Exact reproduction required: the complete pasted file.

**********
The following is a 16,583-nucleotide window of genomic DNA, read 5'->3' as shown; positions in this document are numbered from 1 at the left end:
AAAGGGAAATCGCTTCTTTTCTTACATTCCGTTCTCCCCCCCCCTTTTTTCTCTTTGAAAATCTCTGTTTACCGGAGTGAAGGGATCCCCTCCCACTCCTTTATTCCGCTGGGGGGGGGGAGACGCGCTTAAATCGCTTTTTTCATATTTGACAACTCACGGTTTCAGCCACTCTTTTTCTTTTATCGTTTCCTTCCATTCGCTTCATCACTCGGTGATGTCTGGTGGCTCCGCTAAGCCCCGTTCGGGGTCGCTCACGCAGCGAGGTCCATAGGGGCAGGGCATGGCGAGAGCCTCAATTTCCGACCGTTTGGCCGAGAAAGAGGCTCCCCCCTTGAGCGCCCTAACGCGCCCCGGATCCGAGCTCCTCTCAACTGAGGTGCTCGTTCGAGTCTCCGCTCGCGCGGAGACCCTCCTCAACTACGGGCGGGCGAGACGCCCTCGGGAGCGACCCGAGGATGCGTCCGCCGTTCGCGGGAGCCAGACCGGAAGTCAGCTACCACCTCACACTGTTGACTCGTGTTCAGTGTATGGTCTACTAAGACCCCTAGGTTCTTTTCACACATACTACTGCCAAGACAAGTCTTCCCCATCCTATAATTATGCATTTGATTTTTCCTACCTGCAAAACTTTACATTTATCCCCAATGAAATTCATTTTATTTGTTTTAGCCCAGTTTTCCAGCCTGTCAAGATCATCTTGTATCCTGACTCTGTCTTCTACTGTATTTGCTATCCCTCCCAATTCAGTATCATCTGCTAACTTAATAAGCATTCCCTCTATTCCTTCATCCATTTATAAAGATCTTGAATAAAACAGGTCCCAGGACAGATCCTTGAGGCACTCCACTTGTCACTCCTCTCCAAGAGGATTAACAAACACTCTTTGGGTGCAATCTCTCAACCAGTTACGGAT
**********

The following is a 16,583-nucleotide window of genomic DNA, read 5'->3' as shown; positions in this document are numbered from 1 at the left end:
AAAGGGAAATCGCTTCTTTTCTTACATTCCGTTCTCCCCCCCCCTTTTTTCTCTTTGAAAATCTCTGTTTACCGGAGTGAAGGGATCCCCTCCCACTCCTTTATTCCGCTGGGGGGGGGGAGACGCGCTTAAATCGCTTTTTTCATATTTGACAACTCACGGTTTCAGCCACTCTTTTTCTTTTATCGTTTCCTTCCATTCGCTTCATCACTCGGTGATGTCTGGTGGCTCCGCTAAGCCCCGTTCGGGGTCGCTCACGCAGCGAGGTCCATAGGGGCAGGGCATGGCGAGAGCCTCAATTTCCGACCGTTTGGCCGAGAAAGAGGCTCCCCCCTTGAGCGCCCTAACGCGCCCCGGATCCGAGCTCCTCTCAACTGAGGTGCTCGTTCGAGTCTCCGCTCGCGCGGAGACCCTCCTCAACTACGGGCGGGCGAGACGCCCTCGGGAGCGACCCGAGGATGCGTCCGCCGTTCGCGGGAGCCAGACCGGAAGTCAGCTACCACCTCACACTGTTGACTCGTGTTCAGTGTATGGTCTACTAAGACCCCTAGGTTCTTTTCACACATACTACTGCCAAGACAAGTCTTCCCCATCCTATAATTATGCATTTGATTTTTCCTACCTGCAAAACTTTACATTTATCCCCAATGAAATTCATTTTATTTGTTTTAGCCCAGTTTTCCAGCCTGTCAAGATCATCTTGTATCCTGACTCTGTCTTCTACTGTATTTGCTATCCCTCCCAATTCAGTATCATCTGCTAACTTAATAAGCATTCCCTCTATTCCTTCATCCATTTATAAAGATCTTGAATAAAACAGGTCCCAGGACAGATCCTTGAGGCACTCCACTTGTCACTCCTCTCCAAGAGGATTAACAAACACTCTTTGGGTGCAATCTCTCAACCAGTTACGGAT